(Original post by whyumadtho)
"The theory of UCA allows for the possibility of multiple independent origins of life" (Theobald, 2010). That image doesn't refute this and I believe you are attacking a straw man.
They didn't undermine the UCA as a concept, it just undermines one author's pioneering attempt to reconcile the overwhelming pieces of evidence that support the UCA. Multiple theories that necessitate its presence and/or have demonstrated its likely existence independently can be observed to hold true (Lombard et al
., 2012; Mulkidjanian et al.
, 2012; Fuerst and Sagulenko, 2012; Copley, 2012; Creevey et al.
, 2012; Yu and Xu, 2011; amongst many
others). Opitz (2011) suggests, "[h]orizontal gene transfer complicates the task of tracing descent; however, in a post-RNA world it is evident that the three domains of life share so many properties (homologies) that common ancestry is the only logical conclusion", and continues by saying, "with modern methods it is possible to obtain inferences about [the LUCA's] biologic nature; [(Forterre and Philippe, 1999; Di Giulio, 2011; Glansdorff et al
., 2008; Foreterre, 2005; Becerra et al.
, 2007; Hoenigsberg, 2003 and Doolittle, 2000)] its genetic constitution and content; [(Creevey et al
., 2011; Tuller et al
., 2010; Mushegian, 2008; Mat et al
., 2008; Ouzounis et al
., 2006)] and its protein molecules [(Ranea et al.
, 2006; Sobolevsky and Trifonov, 2006)]."
UCA has virtually reached the status of a biological axiom, but the shape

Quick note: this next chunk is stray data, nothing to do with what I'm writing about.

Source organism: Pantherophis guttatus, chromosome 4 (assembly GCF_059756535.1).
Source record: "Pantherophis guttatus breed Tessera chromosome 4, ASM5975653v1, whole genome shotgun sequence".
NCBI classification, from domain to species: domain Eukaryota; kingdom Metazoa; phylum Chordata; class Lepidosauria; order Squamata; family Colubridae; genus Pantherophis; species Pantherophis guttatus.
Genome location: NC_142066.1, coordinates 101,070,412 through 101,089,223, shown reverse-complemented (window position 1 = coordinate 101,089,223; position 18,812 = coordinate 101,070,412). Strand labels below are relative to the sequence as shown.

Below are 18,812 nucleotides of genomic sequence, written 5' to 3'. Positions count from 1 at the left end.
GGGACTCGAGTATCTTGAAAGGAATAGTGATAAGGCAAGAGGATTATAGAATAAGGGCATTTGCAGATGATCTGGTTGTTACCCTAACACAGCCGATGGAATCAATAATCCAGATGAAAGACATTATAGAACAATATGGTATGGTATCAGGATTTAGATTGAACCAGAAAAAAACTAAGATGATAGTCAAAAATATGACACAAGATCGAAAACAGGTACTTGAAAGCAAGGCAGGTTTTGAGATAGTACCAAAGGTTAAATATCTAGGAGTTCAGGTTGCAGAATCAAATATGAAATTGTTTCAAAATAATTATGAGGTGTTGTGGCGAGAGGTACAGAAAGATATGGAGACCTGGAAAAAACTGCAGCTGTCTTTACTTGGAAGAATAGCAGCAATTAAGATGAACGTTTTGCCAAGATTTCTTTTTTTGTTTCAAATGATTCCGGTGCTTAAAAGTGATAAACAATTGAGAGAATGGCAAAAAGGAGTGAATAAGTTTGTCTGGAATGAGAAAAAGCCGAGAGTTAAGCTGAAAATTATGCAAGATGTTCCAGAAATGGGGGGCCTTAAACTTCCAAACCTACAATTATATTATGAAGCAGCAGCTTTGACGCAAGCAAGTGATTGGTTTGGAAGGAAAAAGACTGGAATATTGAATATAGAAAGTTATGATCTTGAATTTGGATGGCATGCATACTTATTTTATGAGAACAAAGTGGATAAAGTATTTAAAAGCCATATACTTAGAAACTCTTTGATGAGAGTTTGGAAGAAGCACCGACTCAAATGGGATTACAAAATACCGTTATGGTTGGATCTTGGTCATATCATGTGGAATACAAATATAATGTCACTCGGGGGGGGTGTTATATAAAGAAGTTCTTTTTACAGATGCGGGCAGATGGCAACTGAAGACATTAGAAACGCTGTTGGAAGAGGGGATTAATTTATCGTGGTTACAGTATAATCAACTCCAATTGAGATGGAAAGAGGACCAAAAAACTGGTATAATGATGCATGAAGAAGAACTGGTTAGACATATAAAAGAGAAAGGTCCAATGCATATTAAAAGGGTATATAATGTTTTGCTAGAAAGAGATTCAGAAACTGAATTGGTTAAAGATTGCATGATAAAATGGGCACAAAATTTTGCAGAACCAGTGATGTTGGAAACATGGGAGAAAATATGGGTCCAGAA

of descent is what I now realise is disputed (however, this recent article has used multiple methods that produced treelike patterns: Abby et al
Despite everything I've said above, those two questions I presented in the post before last remain extant: "We might entertain different sorts of hierarchical, multidimensionally clustered or reticulated classifications for different sorts of purposes. Alternatively, we could stick with current rRNA-based or total-proteome classifications, with the full admission that at the very best they are only just 'more natural' than other systems, in that more (or more 'fundamental') data may support them. But as with the placement of books on library shelves, there is in principle, no final truth of such matters" (Doolittle, 2009).
My logical argument and Barbujani and Belle's (2006) conclusion remain standing, and, in fact, the Doolittle (2009) article lends strong support to the socially constructed nature of various categorisation systems. As I said, disagreement occurs at every stage but increases as one descends. At the top, there is more agreement over various concepts (insofar as some are widely treated as axiomatic), but there are still alternative theories that are possible depending on the assumptions, methodologies and datasets used.
In addition, how does this lend support to your fundamental point? This is one of the many discrepancies of the domain stage and has no bearing on anything below. You were previously arguing that 'races' existed due to supposedly discrete phylogenetic lineages (wrong), and now you are discrediting the notion of discrete phylogenetic lineages due to lateral transfer.